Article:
mechanical properties are those that affect the performance of the wood
species and the ease with which you can work it. Is the wood
sufficiently hard, strong, and stable for your project? Can you cut,
assemble, and finish it easily? To answer these questions, refer to the
appropriate categories in the chart of “Mechanical Properties of Wood”
below. This chart includes the following categories.
specific gravityis technically a physical
property, it’s usually included with mechanical properties. It’s a
reasonably reliable indicator of the wood strength and ease with which
it can be worked. Woods with high specific gravities are generally
stronger and more difficult to work.
STRENGTH Because numbers so often
make little sense when considered by themselves, I've given each species
a simple comparative rating in these strength categories so you
can instantly understand where it falls in the entire range. If you need
the actual numbers, see the chart of "Relative
the ability of the wood surface to resist damage. This is an
important consideration when choosing woods for projects that will
be subject to abrasion or heavy use. Ratings: Very Hard, Hard,
Medium, Soft, Very Soft.
Strengthis the sum
of compressive strength and stiffness. These determine the amount of
weight a piece of wood will safely support. Ratings: Very Strong,
Strong, Medium, Weak, Very Weak
indicates both the ease with which a wood can be bent and the
percentage of its strength it retains after bending. Ratings: Very
High, High, Medium, Low, Very Low.
This is a simple "three-point" strength test for wood which, as it is
set up, measures both the modulus of elasticity and the modulus of
rupture for the species "greenheart."
This test was performed at the University of Cambridge in England.
dimensiontangentially (across flat
grain) and radially (across quarter grain). This movement is measured by
determining the percentage that wood shrinks from when it’s green
(freshly cut) to completely dry. The lower the percentage, the less the
wood moves and the more stable it is. Additionally, a big difference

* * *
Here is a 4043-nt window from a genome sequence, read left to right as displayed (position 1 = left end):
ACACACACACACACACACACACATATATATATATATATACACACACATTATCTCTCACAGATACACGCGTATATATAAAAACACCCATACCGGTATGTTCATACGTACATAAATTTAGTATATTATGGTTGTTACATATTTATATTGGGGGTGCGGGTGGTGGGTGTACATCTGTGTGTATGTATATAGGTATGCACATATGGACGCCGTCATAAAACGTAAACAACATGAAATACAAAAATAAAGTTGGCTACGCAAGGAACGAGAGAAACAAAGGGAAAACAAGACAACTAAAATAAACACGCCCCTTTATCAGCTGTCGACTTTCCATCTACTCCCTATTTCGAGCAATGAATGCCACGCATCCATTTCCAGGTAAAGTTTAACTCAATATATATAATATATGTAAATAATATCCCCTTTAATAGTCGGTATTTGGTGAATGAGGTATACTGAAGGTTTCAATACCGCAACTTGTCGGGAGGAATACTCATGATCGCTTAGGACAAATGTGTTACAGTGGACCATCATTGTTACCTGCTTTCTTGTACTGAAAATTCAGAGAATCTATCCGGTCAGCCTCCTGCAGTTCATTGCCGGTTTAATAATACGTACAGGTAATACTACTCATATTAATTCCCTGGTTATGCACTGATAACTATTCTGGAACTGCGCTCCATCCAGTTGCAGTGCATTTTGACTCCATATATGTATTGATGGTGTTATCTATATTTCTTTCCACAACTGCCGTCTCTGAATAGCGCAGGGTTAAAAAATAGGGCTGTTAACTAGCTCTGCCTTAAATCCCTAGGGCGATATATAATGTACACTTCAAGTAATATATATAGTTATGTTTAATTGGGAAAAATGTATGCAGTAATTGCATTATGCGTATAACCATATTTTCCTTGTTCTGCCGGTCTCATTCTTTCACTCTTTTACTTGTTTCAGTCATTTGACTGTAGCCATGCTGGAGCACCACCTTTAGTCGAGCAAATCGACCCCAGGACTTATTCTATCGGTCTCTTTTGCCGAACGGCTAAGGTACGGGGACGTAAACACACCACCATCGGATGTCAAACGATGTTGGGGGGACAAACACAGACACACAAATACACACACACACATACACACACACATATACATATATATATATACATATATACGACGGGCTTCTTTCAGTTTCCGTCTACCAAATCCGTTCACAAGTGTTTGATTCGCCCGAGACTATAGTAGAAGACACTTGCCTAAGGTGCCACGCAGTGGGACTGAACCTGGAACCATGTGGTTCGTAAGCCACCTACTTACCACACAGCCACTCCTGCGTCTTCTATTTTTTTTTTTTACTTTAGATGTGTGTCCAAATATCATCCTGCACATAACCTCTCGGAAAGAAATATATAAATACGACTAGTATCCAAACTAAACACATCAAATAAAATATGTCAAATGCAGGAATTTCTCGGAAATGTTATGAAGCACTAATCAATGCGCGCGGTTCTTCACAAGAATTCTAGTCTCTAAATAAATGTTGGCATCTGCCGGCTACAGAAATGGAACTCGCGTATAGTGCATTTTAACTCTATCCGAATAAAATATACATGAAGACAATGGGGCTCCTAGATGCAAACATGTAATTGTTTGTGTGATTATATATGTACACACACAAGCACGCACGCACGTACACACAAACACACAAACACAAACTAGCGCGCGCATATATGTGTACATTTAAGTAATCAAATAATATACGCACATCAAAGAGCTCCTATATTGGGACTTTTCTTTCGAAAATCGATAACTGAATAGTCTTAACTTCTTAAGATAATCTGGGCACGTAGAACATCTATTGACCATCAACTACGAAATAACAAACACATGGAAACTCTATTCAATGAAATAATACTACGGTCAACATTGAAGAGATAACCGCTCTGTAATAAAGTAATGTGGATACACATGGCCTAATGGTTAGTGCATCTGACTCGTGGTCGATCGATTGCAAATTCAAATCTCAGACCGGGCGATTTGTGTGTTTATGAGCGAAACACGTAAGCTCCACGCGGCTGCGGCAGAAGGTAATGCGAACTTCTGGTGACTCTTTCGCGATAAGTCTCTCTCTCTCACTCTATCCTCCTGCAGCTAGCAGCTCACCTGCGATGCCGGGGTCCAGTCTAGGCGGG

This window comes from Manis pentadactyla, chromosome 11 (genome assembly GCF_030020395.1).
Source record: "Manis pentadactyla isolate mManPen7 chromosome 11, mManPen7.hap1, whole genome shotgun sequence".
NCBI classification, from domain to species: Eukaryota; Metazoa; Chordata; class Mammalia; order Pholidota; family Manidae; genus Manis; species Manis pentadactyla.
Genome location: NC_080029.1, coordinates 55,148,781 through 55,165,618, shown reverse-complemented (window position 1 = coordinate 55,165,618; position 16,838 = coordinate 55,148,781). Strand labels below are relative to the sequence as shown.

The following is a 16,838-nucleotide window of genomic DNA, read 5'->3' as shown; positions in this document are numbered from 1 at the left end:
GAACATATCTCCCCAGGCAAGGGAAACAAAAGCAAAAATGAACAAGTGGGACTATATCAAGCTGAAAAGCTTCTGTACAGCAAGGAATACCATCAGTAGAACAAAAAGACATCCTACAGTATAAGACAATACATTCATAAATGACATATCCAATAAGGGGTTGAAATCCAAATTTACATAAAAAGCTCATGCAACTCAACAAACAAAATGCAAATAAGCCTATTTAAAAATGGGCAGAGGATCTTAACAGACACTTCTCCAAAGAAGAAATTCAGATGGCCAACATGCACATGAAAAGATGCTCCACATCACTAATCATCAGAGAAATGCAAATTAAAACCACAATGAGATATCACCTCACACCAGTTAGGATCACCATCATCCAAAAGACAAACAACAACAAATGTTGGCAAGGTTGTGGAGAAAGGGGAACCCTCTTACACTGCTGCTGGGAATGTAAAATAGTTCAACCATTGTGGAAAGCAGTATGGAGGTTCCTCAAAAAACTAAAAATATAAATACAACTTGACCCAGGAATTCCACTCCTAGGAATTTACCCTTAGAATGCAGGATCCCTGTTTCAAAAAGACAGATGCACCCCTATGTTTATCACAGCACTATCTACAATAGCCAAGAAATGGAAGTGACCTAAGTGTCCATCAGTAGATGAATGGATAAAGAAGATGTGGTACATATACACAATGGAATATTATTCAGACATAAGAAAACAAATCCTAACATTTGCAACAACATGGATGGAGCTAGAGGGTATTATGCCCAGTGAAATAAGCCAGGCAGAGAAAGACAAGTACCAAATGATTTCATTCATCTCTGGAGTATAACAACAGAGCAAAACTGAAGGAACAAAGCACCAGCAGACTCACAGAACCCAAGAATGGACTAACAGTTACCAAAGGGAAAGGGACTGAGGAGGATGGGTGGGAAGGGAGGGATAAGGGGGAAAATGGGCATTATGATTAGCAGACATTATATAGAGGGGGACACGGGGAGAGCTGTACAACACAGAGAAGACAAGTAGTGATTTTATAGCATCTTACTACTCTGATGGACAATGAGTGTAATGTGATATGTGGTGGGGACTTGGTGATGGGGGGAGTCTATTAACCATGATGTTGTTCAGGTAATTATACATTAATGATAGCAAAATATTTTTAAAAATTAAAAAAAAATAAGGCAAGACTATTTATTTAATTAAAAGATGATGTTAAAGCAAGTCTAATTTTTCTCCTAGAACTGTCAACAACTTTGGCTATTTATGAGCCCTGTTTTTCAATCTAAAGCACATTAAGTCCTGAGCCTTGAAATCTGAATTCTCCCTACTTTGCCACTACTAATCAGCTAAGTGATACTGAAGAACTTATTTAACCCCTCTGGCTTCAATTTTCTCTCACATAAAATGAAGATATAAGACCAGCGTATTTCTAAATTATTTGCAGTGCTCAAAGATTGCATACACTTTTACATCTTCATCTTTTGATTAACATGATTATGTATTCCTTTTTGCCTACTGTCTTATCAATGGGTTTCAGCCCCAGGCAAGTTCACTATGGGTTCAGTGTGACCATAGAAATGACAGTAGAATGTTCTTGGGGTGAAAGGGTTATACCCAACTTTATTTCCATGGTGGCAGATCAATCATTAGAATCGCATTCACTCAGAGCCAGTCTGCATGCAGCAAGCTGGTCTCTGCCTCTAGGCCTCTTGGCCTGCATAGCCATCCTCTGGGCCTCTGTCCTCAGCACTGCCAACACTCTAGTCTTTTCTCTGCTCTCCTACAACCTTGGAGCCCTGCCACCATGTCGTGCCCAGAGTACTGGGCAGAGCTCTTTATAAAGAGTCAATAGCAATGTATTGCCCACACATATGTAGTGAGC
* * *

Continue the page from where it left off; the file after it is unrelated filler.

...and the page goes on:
between tangential and radial movement indicates that the wood is
susceptible to warping, twisting, and bowing.
Before buying a wood species that you’ve never worked before, it helps
to know how difficult it is to surface the wood with a hand plane or a
thickness planer. Does it lend itself to strong glue joints? Is it
incompatible with common finishes? These working characteristics depend
on many factors. If the wood is extremely dense, it’s harder to cut.
Irregular grain patterns make planning more difficult. The cell
structure of some woods makes them prone to splitting and chipping. Waxy
or resinous extractives interfere with cutting, gluing, and finishing.
The chart of “Mechanical Properties of Wood” rates the following:
The relative ease of
working a wood species with hand tools
The ease of working it
with power tools
The tenacity with
which common wood glues hold it together
The facility with
which it accepts a finish
Finally, nothing helps so much in deciding whether or not to use a wood
species for a project as knowing how other craftsmen use the same wood.
In yellow birch (top), there is a large
discrepancy between the tangential movement (8.1%) and radial movement
(3.6%). Consequently, the species is prone to warping, twisting, and
bowing. In Honduran mahogany (bottom), on the other hand, the
discrepancy is very small (4.1% versus 3.0%). This wood is much more
likely to remain flat. (modulus of elasticity). This is a concern when
the wood must withstand high amounts of stress.*
Many useful wood species, especially those from
fragile environments such as rainforests, are severely depleted from
overuse and poor management. These are specified as “Endangered”
in the Comments section of the chart of “Mechanical Properties of
Wood.” This designation is determined by CITES (Council on International
Trade in Endangered Species), the result of an international agreement
an the conservation of species that began in 1973. You can search this
International Environment House
11 Chemin des Anémones
CH-1219 Châtelaine, Geneva
Sometimes you get
lucky. Although there are 28,000 species of fauna on the CITES
endangered list and as many as 970 species of trees thought to be headed
for extinction, occasionally we get some good news. This is a Judean
Date, Phoenix dactylifera, a long-extinct palm tree important in
Biblical times as a source of food and medicine (see Psalms 92:12). The species was
revived, at least for a short time, from a 2000-year-old seed found at
the archaeological dig in Masada, Israel.
USING THE CHART
The chart of “Mechanical Properties of Wood” is divided into three parts
-- North American Hardwoods, North American Softwoods, and
World Woods, or woods from other places than North America. To
access any part, click on the title below. To see the properties for any
wood species, click on its name.
*Indicates that you
can enlarge a photo by clicking on it. To reveal the information in a "Superphoto,"
first enlarge it and then move the cursor over it.
to all the needs of man, how poor the world would be without wood."
Eric Sloane in Reverence for Wood
Wood and Woodworking
Materials/Hardwoods and Softwoods/Mechanical Properties,
part of the Workshop Companion,
essential information about wood, woodwork, and woodworking
necessary to woodworkers and practitioners of the wood arts
to become competent craftsmen.
By Nick Engler.